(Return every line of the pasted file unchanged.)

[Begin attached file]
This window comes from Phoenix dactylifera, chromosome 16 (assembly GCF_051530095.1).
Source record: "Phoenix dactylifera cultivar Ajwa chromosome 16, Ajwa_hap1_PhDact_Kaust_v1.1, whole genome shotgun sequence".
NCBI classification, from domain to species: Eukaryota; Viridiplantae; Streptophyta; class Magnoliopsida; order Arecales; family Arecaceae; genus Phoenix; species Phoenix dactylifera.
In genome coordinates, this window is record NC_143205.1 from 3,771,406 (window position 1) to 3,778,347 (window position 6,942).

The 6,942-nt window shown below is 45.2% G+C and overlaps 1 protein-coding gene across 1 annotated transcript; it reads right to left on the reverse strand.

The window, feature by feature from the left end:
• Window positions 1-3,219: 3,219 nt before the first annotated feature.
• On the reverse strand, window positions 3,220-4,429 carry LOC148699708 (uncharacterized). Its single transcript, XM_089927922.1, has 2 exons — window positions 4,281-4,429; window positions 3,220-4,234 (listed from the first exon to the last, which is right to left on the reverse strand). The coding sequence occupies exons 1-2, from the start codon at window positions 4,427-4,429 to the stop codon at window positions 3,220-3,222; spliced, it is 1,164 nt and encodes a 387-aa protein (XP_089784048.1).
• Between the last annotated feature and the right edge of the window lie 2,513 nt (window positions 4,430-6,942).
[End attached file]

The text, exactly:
This window comes from Phoenix dactylifera, chromosome 16 (assembly GCF_051530095.1).
Source record: "Phoenix dactylifera cultivar Ajwa chromosome 16, Ajwa_hap1_PhDact_Kaust_v1.1, whole genome shotgun sequence".
NCBI classification, from domain to species: Eukaryota; Viridiplantae; Streptophyta; class Magnoliopsida; order Arecales; family Arecaceae; genus Phoenix; species Phoenix dactylifera.
In genome coordinates, this window is record NC_143205.1 from 3,771,406 (window position 1) to 3,778,347 (window position 6,942).

The 6,942-nt window shown below is 45.2% G+C and overlaps 1 protein-coding gene across 1 annotated transcript; it reads right to left on the reverse strand.

The window, feature by feature from the left end:
• Window positions 1-3,219: 3,219 nt before the first annotated feature.
• On the reverse strand, window positions 3,220-4,429 carry LOC148699708 (uncharacterized). Its single transcript, XM_089927922.1, has 2 exons — window positions 4,281-4,429; window positions 3,220-4,234 (listed from the first exon to the last, which is right to left on the reverse strand). The coding sequence occupies exons 1-2, from the start codon at window positions 4,427-4,429 to the stop codon at window positions 3,220-3,222; spliced, it is 1,164 nt and encodes a 387-aa protein (XP_089784048.1).
• Between the last annotated feature and the right edge of the window lie 2,513 nt (window positions 4,430-6,942).